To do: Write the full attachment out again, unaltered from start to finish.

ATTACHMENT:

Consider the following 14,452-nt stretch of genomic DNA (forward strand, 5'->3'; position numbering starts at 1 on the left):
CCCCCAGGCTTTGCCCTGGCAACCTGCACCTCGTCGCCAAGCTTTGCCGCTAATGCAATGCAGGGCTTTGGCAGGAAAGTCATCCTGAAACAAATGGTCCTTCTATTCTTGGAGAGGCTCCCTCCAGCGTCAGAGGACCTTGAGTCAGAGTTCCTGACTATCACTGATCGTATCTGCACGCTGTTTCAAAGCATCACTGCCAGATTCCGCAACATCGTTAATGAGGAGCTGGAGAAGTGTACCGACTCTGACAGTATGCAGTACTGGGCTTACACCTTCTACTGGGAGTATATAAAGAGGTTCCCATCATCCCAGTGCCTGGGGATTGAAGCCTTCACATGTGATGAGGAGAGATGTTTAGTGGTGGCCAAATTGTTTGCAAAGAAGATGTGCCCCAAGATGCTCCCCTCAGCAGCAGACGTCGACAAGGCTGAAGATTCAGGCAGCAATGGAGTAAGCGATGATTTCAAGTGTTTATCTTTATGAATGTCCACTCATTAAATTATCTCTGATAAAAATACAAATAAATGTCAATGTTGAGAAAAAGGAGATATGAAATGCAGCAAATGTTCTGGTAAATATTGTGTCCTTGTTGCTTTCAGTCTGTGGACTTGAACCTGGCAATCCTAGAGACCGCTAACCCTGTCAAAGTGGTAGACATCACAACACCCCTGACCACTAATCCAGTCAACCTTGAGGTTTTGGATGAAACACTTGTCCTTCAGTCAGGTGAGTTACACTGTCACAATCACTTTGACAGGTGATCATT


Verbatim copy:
Consider the following 14,452-nt stretch of genomic DNA (forward strand, 5'->3'; position numbering starts at 1 on the left):
CCCCCAGGCTTTGCCCTGGCAACCTGCACCTCGTCGCCAAGCTTTGCCGCTAATGCAATGCAGGGCTTTGGCAGGAAAGTCATCCTGAAACAAATGGTCCTTCTATTCTTGGAGAGGCTCCCTCCAGCGTCAGAGGACCTTGAGTCAGAGTTCCTGACTATCACTGATCGTATCTGCACGCTGTTTCAAAGCATCACTGCCAGATTCCGCAACATCGTTAATGAGGAGCTGGAGAAGTGTACCGACTCTGACAGTATGCAGTACTGGGCTTACACCTTCTACTGGGAGTATATAAAGAGGTTCCCATCATCCCAGTGCCTGGGGATTGAAGCCTTCACATGTGATGAGGAGAGATGTTTAGTGGTGGCCAAATTGTTTGCAAAGAAGATGTGCCCCAAGATGCTCCCCTCAGCAGCAGACGTCGACAAGGCTGAAGATTCAGGCAGCAATGGAGTAAGCGATGATTTCAAGTGTTTATCTTTATGAATGTCCACTCATTAAATTATCTCTGATAAAAATACAAATAAATGTCAATGTTGAGAAAAAGGAGATATGAAATGCAGCAAATGTTCTGGTAAATATTGTGTCCTTGTTGCTTTCAGTCTGTGGACTTGAACCTGGCAATCCTAGAGACCGCTAACCCTGTCAAAGTGGTAGACATCACAACACCCCTGACCACTAATCCAGTCAACCTTGAGGTTTTGGATGAAACACTTGTCCTTCAGTCAGGTGAGTTACACTGTCACAATCACTTTGACAGGTGATCATT